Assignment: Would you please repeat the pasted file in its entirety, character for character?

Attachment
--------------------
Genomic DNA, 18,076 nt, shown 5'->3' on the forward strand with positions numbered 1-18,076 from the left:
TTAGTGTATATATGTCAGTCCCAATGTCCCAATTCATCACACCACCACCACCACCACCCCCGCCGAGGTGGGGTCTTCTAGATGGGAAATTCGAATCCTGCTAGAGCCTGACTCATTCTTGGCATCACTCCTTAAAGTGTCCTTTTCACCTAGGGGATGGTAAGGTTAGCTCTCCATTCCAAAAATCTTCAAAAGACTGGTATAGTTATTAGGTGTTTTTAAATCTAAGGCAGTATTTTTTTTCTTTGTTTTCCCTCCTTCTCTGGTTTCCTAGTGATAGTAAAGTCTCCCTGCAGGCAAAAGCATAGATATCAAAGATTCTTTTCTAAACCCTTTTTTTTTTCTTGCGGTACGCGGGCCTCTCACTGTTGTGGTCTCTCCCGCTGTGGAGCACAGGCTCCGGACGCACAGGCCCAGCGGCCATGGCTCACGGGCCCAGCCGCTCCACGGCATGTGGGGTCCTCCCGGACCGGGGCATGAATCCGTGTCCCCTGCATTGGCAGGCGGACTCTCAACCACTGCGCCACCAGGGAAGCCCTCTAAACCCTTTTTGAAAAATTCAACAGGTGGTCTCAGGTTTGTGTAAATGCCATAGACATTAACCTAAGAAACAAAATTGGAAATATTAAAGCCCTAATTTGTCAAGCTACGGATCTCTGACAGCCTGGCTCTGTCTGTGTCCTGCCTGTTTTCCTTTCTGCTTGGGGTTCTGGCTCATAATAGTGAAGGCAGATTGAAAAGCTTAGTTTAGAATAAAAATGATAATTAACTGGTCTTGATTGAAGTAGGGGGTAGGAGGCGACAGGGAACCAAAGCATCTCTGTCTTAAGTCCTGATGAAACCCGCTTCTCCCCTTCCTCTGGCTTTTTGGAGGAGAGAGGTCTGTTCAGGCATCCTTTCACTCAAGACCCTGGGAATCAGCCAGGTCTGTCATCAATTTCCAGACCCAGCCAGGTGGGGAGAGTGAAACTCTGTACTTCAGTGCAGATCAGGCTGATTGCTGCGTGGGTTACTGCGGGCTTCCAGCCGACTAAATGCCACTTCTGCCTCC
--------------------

Genomic DNA, 18,076 nt, shown 5'->3' on the forward strand with positions numbered 1-18,076 from the left:
TTAGTGTATATATGTCAGTCCCAATGTCCCAATTCATCACACCACCACCACCACCACCCCCGCCGAGGTGGGGTCTTCTAGATGGGAAATTCGAATCCTGCTAGAGCCTGACTCATTCTTGGCATCACTCCTTAAAGTGTCCTTTTCACCTAGGGGATGGTAAGGTTAGCTCTCCATTCCAAAAATCTTCAAAAGACTGGTATAGTTATTAGGTGTTTTTAAATCTAAGGCAGTATTTTTTTTCTTTGTTTTCCCTCCTTCTCTGGTTTCCTAGTGATAGTAAAGTCTCCCTGCAGGCAAAAGCATAGATATCAAAGATTCTTTTCTAAACCCTTTTTTTTTTCTTGCGGTACGCGGGCCTCTCACTGTTGTGGTCTCTCCCGCTGTGGAGCACAGGCTCCGGACGCACAGGCCCAGCGGCCATGGCTCACGGGCCCAGCCGCTCCACGGCATGTGGGGTCCTCCCGGACCGGGGCATGAATCCGTGTCCCCTGCATTGGCAGGCGGACTCTCAACCACTGCGCCACCAGGGAAGCCCTCTAAACCCTTTTTGAAAAATTCAACAGGTGGTCTCAGGTTTGTGTAAATGCCATAGACATTAACCTAAGAAACAAAATTGGAAATATTAAAGCCCTAATTTGTCAAGCTACGGATCTCTGACAGCCTGGCTCTGTCTGTGTCCTGCCTGTTTTCCTTTCTGCTTGGGGTTCTGGCTCATAATAGTGAAGGCAGATTGAAAAGCTTAGTTTAGAATAAAAATGATAATTAACTGGTCTTGATTGAAGTAGGGGGTAGGAGGCGACAGGGAACCAAAGCATCTCTGTCTTAAGTCCTGATGAAACCCGCTTCTCCCCTTCCTCTGGCTTTTTGGAGGAGAGAGGTCTGTTCAGGCATCCTTTCACTCAAGACCCTGGGAATCAGCCAGGTCTGTCATCAATTTCCAGACCCAGCCAGGTGGGGAGAGTGAAACTCTGTACTTCAGTGCAGATCAGGCTGATTGCTGCGTGGGTTACTGCGGGCTTCCAGCCGACTAAATGCCACTTCTGCCTCC